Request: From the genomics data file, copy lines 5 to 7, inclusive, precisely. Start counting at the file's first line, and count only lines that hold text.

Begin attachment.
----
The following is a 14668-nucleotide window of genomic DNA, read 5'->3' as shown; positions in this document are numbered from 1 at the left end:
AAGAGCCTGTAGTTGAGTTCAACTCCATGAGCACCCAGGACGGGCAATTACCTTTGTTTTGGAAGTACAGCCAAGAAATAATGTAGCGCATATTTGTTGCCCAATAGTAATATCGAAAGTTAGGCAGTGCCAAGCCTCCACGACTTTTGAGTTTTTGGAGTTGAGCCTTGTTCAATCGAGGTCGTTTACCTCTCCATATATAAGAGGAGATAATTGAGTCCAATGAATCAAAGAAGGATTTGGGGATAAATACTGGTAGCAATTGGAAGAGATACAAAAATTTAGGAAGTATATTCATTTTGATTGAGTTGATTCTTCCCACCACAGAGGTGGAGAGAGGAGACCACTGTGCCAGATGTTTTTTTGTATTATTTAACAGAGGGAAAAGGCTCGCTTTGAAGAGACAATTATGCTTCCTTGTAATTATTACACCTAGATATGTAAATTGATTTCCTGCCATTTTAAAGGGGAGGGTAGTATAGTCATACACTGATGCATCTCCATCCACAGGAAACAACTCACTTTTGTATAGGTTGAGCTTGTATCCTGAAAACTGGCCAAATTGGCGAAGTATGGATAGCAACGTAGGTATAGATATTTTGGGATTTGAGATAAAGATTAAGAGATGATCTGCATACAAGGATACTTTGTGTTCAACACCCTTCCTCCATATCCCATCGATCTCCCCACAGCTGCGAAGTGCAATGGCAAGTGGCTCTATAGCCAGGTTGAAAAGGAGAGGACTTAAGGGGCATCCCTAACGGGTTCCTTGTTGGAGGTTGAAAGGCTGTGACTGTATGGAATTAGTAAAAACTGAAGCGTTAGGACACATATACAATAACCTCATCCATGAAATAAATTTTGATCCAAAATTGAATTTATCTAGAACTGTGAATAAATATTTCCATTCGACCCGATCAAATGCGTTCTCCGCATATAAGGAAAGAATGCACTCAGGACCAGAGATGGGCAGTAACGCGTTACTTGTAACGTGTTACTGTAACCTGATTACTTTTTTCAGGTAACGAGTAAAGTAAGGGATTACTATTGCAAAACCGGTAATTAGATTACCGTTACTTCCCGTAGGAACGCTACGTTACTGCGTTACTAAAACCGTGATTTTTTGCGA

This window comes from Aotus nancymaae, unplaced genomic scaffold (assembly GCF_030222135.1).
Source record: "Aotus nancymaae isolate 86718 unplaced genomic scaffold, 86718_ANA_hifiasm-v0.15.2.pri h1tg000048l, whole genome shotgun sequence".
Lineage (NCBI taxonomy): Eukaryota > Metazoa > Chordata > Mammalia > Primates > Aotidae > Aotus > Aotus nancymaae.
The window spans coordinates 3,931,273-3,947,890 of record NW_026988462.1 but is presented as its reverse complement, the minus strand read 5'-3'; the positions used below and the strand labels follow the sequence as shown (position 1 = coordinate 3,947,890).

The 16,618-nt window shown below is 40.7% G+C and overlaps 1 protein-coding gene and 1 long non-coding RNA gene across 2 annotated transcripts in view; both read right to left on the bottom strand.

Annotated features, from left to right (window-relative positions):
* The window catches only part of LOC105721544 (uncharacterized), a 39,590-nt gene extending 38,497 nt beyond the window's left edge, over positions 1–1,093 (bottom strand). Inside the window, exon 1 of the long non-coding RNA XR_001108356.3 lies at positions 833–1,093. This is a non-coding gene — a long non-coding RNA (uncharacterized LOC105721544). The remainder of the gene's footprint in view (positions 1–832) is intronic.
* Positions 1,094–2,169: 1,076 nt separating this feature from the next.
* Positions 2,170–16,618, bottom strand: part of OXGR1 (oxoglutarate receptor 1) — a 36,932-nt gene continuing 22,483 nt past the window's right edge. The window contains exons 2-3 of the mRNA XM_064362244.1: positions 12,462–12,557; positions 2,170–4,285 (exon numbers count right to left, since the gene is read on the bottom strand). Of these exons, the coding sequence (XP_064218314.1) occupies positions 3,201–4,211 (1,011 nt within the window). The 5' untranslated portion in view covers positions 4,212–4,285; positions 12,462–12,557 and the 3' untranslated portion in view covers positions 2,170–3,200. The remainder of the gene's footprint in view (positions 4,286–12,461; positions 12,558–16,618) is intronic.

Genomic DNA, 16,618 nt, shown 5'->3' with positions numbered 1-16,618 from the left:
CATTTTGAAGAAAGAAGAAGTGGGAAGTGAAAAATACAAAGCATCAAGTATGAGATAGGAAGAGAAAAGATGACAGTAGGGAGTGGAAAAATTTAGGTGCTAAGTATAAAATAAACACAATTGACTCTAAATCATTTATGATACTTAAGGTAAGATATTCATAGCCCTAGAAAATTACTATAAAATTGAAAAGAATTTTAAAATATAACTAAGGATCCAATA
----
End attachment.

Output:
Lineage (NCBI taxonomy): Eukaryota > Metazoa > Chordata > Mammalia > Primates > Aotidae > Aotus > Aotus nancymaae.
The window spans coordinates 3,931,273-3,947,890 of record NW_026988462.1 but is presented as its reverse complement, the minus strand read 5'-3'; the positions used below and the strand labels follow the sequence as shown (position 1 = coordinate 3,947,890).

The 16,618-nt window shown below is 40.7% G+C and overlaps 1 protein-coding gene and 1 long non-coding RNA gene across 2 annotated transcripts in view; both read right to left on the bottom strand.